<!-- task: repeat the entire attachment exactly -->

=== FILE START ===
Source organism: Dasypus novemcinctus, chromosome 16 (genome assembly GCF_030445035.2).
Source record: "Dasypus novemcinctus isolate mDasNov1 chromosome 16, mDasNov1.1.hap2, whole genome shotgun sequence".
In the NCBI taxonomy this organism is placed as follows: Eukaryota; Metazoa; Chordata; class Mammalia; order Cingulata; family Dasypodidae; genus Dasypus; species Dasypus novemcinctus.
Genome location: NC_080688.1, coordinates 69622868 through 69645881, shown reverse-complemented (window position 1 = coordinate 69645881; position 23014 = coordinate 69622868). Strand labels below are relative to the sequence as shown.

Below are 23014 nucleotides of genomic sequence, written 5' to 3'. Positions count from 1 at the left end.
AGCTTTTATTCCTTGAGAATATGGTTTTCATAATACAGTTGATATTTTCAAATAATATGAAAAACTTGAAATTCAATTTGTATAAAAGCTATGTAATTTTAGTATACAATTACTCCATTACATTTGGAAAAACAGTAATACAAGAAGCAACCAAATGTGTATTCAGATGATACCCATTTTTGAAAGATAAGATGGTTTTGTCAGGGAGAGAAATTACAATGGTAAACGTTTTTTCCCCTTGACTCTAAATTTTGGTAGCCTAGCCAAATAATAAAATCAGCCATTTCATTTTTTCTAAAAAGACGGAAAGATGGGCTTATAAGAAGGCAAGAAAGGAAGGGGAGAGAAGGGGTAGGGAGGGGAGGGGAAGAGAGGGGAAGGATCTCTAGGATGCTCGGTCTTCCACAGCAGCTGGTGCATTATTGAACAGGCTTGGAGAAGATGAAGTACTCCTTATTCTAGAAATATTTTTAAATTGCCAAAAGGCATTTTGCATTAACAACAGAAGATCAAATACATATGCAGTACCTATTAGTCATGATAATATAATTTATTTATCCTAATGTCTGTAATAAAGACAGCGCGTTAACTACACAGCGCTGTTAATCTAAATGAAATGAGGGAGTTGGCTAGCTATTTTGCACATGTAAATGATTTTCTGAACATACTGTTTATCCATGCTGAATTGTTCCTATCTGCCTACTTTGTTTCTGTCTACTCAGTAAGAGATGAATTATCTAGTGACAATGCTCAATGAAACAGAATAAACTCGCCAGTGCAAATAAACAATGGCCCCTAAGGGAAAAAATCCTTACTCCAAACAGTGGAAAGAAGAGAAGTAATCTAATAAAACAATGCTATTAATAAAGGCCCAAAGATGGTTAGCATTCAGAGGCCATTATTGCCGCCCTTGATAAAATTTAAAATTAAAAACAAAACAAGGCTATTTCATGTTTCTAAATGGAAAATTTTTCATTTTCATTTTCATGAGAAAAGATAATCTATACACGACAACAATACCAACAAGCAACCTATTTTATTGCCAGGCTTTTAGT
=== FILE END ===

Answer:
Source organism: Dasypus novemcinctus, chromosome 16 (genome assembly GCF_030445035.2).
Source record: "Dasypus novemcinctus isolate mDasNov1 chromosome 16, mDasNov1.1.hap2, whole genome shotgun sequence".
In the NCBI taxonomy this organism is placed as follows: Eukaryota; Metazoa; Chordata; class Mammalia; order Cingulata; family Dasypodidae; genus Dasypus; species Dasypus novemcinctus.
Genome location: NC_080688.1, coordinates 69622868 through 69645881, shown reverse-complemented (window position 1 = coordinate 69645881; position 23014 = coordinate 69622868). Strand labels below are relative to the sequence as shown.

Below are 23014 nucleotides of genomic sequence, written 5' to 3'. Positions count from 1 at the left end.
AGCTTTTATTCCTTGAGAATATGGTTTTCATAATACAGTTGATATTTTCAAATAATATGAAAAACTTGAAATTCAATTTGTATAAAAGCTATGTAATTTTAGTATACAATTACTCCATTACATTTGGAAAAACAGTAATACAAGAAGCAACCAAATGTGTATTCAGATGATACCCATTTTTGAAAGATAAGATGGTTTTGTCAGGGAGAGAAATTACAATGGTAAACGTTTTTTCCCCTTGACTCTAAATTTTGGTAGCCTAGCCAAATAATAAAATCAGCCATTTCATTTTTTCTAAAAAGACGGAAAGATGGGCTTATAAGAAGGCAAGAAAGGAAGGGGAGAGAAGGGGTAGGGAGGGGAGGGGAAGAGAGGGGAAGGATCTCTAGGATGCTCGGTCTTCCACAGCAGCTGGTGCATTATTGAACAGGCTTGGAGAAGATGAAGTACTCCTTATTCTAGAAATATTTTTAAATTGCCAAAAGGCATTTTGCATTAACAACAGAAGATCAAATACATATGCAGTACCTATTAGTCATGATAATATAATTTATTTATCCTAATGTCTGTAATAAAGACAGCGCGTTAACTACACAGCGCTGTTAATCTAAATGAAATGAGGGAGTTGGCTAGCTATTTTGCACATGTAAATGATTTTCTGAACATACTGTTTATCCATGCTGAATTGTTCCTATCTGCCTACTTTGTTTCTGTCTACTCAGTAAGAGATGAATTATCTAGTGACAATGCTCAATGAAACAGAATAAACTCGCCAGTGCAAATAAACAATGGCCCCTAAGGGAAAAAATCCTTACTCCAAACAGTGGAAAGAAGAGAAGTAATCTAATAAAACAATGCTATTAATAAAGGCCCAAAGATGGTTAGCATTCAGAGGCCATTATTGCCGCCCTTGATAAAATTTAAAATTAAAAACAAAACAAGGCTATTTCATGTTTCTAAATGGAAAATTTTTCATTTTCATTTTCATGAGAAAAGATAATCTATACACGACAACAATACCAACAAGCAACCTATTTTATTGCCAGGCTTTTAGT